KansasThe Wizard of OzOh gee, as if there was any alternative?
KentuckyGoldfingerYou don't think of James Bond as a Southern boy, do you? Well, he payed a visit to the Bluegrass State in this classic chapter.
LouisianaSteel MagnoliasThat heartfelt hometown passion for which Louisiana is famous just courses through the beloved modern classic.
MaineCasper The other creepiest corner of the state gives us a slightly more charming ghost story.
MarylandThe Blair Witch Project And we thought the scariest thing in Maryland was Omar Little...
MassachusettsJaws Celebrate Boston pride all you want with The Departed, but Jaws captures everything that a Martha's Vineyardian knows to be home.
MichiganAmerican Pie Great Lakes, great friends, great stories... and hardly a worry in the world. American Pie, you've got Michigan right.
MinnesotaGrumpy Old Men I think just about everyone in Minnesota is in fact 75 years of age or older.
MississippiThe Help Granted, Mississippi has come a long way since the days of The Help, but it still has that connotation...
MissouriWaiting for GuffmanWe'll be honest. We've never been to Missouri. We don't know anyone from Missouri. We have no idea what Missouri is like. But we imagine (and hope) it's exactly like Waiting for Guffman.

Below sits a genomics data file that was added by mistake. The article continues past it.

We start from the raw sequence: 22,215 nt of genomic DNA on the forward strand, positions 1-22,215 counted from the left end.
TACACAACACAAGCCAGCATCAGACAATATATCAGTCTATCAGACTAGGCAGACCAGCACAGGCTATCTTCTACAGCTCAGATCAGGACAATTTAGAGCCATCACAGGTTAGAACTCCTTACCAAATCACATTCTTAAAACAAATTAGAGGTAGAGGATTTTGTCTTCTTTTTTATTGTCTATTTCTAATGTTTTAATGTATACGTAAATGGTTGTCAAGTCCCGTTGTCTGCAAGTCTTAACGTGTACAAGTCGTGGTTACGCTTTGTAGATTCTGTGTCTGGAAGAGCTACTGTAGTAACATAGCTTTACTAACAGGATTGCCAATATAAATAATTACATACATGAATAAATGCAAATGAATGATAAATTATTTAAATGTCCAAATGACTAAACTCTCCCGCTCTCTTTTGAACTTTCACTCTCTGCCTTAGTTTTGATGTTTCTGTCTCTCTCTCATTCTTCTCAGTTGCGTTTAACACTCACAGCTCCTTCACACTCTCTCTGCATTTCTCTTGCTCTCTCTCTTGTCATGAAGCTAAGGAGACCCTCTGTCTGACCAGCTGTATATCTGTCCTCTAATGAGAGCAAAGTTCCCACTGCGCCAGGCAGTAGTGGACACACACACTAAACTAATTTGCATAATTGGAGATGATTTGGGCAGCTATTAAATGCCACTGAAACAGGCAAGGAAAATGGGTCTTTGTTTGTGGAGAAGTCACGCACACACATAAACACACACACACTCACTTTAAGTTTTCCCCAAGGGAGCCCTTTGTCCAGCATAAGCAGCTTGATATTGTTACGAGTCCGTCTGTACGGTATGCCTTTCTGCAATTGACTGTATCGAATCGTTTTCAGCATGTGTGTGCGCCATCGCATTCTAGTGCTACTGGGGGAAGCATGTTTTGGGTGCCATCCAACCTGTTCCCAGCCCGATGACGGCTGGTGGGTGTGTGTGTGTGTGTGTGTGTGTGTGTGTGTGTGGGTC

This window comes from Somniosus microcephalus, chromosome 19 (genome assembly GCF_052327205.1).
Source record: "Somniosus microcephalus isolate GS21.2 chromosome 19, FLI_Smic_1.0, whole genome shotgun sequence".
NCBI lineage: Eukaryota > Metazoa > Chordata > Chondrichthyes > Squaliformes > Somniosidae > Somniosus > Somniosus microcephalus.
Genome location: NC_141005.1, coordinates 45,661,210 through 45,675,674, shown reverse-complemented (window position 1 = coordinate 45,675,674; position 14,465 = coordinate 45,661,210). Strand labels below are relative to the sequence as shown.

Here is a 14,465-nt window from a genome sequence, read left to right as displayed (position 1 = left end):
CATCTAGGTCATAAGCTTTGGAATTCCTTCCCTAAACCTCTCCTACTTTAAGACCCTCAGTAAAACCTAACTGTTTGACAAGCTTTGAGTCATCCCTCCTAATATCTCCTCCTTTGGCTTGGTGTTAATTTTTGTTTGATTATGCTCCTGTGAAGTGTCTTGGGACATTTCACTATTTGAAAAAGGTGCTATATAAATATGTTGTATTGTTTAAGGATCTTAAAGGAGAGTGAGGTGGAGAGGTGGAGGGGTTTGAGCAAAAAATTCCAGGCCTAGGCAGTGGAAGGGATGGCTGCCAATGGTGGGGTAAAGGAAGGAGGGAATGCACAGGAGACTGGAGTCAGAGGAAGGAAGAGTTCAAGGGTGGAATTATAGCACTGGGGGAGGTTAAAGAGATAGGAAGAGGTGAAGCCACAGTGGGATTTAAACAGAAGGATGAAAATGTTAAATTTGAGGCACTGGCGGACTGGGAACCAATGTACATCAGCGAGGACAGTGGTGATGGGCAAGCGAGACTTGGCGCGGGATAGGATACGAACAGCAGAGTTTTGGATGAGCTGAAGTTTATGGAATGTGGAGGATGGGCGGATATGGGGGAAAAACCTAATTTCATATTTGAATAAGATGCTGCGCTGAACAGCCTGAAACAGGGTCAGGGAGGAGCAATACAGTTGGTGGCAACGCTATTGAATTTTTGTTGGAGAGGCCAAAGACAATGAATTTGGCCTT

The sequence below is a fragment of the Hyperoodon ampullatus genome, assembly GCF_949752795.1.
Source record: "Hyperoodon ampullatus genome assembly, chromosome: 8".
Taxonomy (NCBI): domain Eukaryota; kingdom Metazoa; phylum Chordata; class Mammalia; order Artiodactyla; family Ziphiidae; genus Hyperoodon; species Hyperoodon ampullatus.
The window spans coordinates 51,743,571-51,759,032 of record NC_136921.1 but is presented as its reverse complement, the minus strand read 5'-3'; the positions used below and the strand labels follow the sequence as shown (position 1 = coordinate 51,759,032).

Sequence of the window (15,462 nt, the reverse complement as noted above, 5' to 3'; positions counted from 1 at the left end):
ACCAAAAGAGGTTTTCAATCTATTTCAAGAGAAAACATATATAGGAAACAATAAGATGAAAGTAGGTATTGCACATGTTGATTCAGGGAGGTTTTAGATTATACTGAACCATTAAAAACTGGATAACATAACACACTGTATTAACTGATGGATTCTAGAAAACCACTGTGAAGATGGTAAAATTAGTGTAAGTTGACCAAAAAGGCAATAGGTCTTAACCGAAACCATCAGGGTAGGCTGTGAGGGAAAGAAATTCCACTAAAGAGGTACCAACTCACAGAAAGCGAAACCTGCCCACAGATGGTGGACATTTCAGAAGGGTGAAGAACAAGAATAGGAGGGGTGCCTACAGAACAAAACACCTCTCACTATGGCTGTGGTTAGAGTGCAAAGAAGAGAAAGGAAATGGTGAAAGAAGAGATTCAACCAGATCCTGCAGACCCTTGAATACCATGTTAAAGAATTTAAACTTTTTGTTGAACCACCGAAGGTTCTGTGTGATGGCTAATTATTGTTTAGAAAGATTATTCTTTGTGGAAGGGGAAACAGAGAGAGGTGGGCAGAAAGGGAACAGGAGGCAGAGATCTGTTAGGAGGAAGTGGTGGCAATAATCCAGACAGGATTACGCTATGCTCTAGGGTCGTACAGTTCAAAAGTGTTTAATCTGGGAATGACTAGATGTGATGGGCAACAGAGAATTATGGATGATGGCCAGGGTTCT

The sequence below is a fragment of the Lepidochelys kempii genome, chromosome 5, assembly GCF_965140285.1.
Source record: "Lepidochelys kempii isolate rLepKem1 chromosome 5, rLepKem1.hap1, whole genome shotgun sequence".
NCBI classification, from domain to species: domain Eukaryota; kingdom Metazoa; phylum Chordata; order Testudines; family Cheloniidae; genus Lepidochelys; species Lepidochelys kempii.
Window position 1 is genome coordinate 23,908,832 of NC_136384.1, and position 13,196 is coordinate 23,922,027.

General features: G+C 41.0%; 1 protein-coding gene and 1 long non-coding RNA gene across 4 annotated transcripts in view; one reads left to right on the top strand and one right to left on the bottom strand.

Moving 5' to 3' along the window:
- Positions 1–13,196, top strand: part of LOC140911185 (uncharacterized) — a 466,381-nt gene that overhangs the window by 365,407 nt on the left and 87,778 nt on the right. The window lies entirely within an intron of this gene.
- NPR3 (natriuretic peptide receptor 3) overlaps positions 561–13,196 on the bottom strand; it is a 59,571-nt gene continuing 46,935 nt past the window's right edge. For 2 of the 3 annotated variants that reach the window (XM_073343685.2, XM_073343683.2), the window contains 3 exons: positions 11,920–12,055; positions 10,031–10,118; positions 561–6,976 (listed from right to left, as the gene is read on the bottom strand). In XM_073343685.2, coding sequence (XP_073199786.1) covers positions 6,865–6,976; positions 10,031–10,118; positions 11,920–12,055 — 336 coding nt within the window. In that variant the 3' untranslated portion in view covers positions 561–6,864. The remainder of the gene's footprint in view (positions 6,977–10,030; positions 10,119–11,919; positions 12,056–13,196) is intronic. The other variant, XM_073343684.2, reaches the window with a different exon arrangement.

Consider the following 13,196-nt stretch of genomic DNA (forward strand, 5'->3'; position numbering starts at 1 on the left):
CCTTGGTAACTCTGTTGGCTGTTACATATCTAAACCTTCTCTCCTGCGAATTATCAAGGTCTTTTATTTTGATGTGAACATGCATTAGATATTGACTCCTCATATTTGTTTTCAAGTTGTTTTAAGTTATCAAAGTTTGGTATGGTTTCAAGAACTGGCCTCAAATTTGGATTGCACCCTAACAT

MontanaA River Runs Through It That old mountain spirit, that true American flavor, that's what Montana, and this Robert Redford classic, are about.
NebraskaElection We always thought there was something suspicious lurking underneath that oh-so-perfect Nebraska... Tracy Fleck just might be the state incarnate.
NevadaFear and Loathing in Las VegasSorry, Nevada, but you're just Vegas to the rest of the world. Crazy, drug-addled Vegas.
New HampshireLolitaThings are a bit off all throughout the beautiful, jovial, captivating Granite State, and throughout Stanley Kubrick's classic comedy.
New JerseyClerks Angry, grungy, and highly polarizing. Yep. Clerks is Jersey.